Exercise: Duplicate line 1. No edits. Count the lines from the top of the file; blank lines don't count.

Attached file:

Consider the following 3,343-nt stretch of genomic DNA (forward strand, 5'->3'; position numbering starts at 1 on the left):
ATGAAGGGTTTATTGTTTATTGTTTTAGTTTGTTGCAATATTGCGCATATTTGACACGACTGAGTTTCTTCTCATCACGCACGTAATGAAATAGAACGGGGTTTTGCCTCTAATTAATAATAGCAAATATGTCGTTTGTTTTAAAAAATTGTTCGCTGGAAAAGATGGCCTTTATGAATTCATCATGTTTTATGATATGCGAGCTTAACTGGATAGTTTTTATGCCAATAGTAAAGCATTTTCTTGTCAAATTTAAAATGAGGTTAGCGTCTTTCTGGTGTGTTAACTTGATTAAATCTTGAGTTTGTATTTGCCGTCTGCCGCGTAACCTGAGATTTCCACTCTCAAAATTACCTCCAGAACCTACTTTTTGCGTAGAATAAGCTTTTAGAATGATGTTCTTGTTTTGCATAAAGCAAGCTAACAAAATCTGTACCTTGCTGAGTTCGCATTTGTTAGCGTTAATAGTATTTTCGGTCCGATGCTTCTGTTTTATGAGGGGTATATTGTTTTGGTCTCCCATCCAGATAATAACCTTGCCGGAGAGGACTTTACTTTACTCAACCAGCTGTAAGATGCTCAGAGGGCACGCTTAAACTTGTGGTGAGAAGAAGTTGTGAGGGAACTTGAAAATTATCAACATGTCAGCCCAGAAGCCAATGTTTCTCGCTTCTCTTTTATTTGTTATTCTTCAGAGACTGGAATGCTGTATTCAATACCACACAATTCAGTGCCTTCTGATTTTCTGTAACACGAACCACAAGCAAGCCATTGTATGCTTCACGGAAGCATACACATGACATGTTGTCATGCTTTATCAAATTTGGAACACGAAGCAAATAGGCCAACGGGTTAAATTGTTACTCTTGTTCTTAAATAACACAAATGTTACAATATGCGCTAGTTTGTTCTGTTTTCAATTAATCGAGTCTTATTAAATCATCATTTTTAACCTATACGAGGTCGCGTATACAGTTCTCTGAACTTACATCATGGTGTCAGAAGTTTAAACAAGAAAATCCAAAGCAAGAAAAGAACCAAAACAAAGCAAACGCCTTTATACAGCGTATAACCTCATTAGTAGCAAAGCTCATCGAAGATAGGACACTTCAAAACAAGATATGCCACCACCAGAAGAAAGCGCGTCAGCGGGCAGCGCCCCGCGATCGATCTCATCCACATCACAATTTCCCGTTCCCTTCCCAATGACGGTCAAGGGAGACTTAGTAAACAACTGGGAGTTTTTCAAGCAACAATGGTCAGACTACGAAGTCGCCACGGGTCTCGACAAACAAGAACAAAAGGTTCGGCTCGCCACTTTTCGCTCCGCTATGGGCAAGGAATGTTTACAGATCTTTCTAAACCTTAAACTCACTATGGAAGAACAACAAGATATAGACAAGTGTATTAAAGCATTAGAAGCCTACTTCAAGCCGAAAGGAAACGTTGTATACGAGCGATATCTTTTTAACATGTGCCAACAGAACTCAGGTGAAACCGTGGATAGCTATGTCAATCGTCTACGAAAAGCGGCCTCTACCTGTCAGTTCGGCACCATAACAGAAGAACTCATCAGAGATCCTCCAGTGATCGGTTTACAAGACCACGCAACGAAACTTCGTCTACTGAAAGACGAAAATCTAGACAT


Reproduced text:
Consider the following 3,343-nt stretch of genomic DNA (forward strand, 5'->3'; position numbering starts at 1 on the left):